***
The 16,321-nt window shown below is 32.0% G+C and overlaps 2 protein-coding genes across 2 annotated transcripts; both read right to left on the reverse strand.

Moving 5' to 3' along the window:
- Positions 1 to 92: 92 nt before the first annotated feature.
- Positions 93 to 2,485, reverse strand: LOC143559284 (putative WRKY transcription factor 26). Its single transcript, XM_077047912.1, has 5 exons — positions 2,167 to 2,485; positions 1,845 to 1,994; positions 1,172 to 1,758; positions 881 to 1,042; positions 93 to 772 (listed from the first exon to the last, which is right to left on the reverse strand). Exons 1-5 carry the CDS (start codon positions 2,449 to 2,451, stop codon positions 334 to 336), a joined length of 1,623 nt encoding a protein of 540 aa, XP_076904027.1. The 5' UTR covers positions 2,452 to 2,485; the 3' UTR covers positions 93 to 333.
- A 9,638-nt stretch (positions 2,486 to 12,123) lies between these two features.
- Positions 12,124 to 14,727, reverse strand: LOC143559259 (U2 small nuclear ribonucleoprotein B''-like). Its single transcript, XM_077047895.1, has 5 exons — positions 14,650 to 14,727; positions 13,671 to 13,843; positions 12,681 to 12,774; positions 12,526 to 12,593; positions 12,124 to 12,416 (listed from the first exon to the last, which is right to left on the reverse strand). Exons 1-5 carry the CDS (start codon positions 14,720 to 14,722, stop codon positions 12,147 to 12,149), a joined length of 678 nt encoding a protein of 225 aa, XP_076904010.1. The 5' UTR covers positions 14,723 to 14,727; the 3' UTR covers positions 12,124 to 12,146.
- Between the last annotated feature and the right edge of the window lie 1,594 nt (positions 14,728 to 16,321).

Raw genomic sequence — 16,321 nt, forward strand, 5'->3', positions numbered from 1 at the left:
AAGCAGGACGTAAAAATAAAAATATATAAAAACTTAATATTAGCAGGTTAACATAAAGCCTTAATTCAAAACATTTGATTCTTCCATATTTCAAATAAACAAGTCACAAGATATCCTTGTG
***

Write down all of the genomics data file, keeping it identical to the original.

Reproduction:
The 16,321-nt window shown below is 32.0% G+C and overlaps 2 protein-coding genes across 2 annotated transcripts; both read right to left on the reverse strand.

Moving 5' to 3' along the window:
- Positions 1 to 92: 92 nt before the first annotated feature.
- Positions 93 to 2,485, reverse strand: LOC143559284 (putative WRKY transcription factor 26). Its single transcript, XM_077047912.1, has 5 exons — positions 2,167 to 2,485; positions 1,845 to 1,994; positions 1,172 to 1,758; positions 881 to 1,042; positions 93 to 772 (listed from the first exon to the last, which is right to left on the reverse strand). Exons 1-5 carry the CDS (start codon positions 2,449 to 2,451, stop codon positions 334 to 336), a joined length of 1,623 nt encoding a protein of 540 aa, XP_076904027.1. The 5' UTR covers positions 2,452 to 2,485; the 3' UTR covers positions 93 to 333.
- A 9,638-nt stretch (positions 2,486 to 12,123) lies between these two features.
- Positions 12,124 to 14,727, reverse strand: LOC143559259 (U2 small nuclear ribonucleoprotein B''-like). Its single transcript, XM_077047895.1, has 5 exons — positions 14,650 to 14,727; positions 13,671 to 13,843; positions 12,681 to 12,774; positions 12,526 to 12,593; positions 12,124 to 12,416 (listed from the first exon to the last, which is right to left on the reverse strand). Exons 1-5 carry the CDS (start codon positions 14,720 to 14,722, stop codon positions 12,147 to 12,149), a joined length of 678 nt encoding a protein of 225 aa, XP_076904010.1. The 5' UTR covers positions 14,723 to 14,727; the 3' UTR covers positions 12,124 to 12,146.
- Between the last annotated feature and the right edge of the window lie 1,594 nt (positions 14,728 to 16,321).

Raw genomic sequence — 16,321 nt, forward strand, 5'->3', positions numbered from 1 at the left:
AAGCAGGACGTAAAAATAAAAATATATAAAAACTTAATATTAGCAGGTTAACATAAAGCCTTAATTCAAAACATTTGATTCTTCCATATTTCAAATAAACAAGTCACAAGATATCCTTGTG